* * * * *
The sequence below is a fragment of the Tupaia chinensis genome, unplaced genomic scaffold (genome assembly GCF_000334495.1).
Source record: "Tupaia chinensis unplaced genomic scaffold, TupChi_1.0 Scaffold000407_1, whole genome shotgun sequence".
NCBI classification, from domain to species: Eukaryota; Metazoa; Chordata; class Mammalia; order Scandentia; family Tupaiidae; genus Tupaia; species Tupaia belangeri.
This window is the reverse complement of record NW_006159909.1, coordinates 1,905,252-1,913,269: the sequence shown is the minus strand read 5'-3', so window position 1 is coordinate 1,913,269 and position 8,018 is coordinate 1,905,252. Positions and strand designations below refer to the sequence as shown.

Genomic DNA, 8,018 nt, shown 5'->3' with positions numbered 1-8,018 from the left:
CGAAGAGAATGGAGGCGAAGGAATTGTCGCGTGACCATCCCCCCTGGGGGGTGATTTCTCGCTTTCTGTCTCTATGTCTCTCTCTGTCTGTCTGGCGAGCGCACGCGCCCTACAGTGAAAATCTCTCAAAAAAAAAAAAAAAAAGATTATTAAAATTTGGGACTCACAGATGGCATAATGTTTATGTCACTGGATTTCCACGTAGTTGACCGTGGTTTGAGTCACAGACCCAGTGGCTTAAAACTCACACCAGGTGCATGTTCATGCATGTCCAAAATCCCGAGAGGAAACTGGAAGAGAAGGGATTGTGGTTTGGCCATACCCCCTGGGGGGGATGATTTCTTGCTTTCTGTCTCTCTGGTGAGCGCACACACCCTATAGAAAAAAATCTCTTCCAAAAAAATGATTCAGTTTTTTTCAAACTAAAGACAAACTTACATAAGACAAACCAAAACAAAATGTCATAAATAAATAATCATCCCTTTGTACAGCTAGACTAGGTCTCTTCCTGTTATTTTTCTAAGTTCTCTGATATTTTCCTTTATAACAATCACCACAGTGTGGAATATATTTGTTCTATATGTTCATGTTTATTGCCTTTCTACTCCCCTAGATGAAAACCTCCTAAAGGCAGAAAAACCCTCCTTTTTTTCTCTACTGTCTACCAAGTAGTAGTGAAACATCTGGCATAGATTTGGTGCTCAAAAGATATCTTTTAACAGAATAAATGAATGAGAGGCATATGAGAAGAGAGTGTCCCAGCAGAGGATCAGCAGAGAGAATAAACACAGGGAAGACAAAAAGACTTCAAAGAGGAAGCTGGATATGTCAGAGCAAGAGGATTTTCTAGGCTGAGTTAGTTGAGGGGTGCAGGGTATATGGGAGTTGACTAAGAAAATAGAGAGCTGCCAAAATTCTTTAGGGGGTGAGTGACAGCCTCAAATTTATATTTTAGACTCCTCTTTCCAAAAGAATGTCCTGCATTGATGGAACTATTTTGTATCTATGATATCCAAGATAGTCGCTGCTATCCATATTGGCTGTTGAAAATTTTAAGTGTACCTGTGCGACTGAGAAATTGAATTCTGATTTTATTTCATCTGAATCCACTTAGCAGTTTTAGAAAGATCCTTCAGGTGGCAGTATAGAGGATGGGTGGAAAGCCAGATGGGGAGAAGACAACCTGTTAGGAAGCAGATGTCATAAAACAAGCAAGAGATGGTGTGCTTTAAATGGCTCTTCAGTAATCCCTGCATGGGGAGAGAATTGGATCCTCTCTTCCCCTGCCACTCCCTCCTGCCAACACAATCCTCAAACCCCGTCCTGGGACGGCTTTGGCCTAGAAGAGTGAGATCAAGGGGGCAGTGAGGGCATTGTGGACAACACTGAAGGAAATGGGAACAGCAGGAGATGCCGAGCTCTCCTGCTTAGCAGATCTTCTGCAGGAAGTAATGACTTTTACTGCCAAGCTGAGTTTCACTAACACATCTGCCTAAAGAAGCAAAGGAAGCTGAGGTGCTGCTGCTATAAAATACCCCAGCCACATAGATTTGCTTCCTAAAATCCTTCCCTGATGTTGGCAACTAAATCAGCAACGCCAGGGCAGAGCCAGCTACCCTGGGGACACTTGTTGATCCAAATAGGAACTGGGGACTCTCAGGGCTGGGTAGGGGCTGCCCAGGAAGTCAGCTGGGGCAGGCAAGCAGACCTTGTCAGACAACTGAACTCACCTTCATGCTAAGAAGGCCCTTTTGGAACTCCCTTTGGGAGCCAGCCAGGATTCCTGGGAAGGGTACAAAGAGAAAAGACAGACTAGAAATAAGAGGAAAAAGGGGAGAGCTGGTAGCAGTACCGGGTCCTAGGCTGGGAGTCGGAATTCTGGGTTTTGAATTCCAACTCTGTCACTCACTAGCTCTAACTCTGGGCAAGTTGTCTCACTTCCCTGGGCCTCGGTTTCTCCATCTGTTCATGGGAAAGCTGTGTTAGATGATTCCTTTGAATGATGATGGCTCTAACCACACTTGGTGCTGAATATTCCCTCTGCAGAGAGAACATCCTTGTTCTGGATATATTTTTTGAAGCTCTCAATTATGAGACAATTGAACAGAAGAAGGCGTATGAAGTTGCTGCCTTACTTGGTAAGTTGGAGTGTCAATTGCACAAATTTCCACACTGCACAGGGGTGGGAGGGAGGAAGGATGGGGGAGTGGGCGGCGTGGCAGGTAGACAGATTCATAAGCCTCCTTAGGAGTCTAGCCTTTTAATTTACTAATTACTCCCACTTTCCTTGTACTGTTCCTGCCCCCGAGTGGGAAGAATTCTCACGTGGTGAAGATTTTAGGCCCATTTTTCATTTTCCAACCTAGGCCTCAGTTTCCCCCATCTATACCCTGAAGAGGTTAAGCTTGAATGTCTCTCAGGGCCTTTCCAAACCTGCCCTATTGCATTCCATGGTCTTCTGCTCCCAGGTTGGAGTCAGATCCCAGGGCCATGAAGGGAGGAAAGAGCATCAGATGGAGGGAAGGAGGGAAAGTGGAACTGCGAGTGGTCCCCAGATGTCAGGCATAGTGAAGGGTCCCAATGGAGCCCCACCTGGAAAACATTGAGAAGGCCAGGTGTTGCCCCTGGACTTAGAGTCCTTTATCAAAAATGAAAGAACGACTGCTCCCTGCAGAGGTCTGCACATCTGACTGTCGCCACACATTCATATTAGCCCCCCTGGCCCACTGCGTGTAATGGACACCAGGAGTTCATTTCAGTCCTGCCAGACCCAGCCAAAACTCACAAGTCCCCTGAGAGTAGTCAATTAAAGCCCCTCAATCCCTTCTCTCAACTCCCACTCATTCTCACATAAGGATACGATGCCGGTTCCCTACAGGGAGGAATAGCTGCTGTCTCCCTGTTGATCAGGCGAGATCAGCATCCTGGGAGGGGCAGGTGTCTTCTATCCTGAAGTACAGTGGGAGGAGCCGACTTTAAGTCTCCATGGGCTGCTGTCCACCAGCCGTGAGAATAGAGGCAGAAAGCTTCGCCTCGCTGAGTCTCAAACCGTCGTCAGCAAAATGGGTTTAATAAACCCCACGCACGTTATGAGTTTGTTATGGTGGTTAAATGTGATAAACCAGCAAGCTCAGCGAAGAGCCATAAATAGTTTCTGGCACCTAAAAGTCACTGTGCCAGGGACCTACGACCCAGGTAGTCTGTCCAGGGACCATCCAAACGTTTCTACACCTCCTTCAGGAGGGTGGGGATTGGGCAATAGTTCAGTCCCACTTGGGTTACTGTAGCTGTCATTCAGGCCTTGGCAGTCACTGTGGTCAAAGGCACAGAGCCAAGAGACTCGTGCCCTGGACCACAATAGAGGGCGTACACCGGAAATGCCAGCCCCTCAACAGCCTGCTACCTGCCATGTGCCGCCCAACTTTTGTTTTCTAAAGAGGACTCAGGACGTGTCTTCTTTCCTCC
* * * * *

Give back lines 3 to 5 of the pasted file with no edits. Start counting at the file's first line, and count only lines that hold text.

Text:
NCBI classification, from domain to species: Eukaryota; Metazoa; Chordata; class Mammalia; order Scandentia; family Tupaiidae; genus Tupaia; species Tupaia belangeri.
This window is the reverse complement of record NW_006159909.1, coordinates 1,905,252-1,913,269: the sequence shown is the minus strand read 5'-3', so window position 1 is coordinate 1,913,269 and position 8,018 is coordinate 1,905,252. Positions and strand designations below refer to the sequence as shown.

Genomic DNA, 8,018 nt, shown 5'->3' with positions numbered 1-8,018 from the left: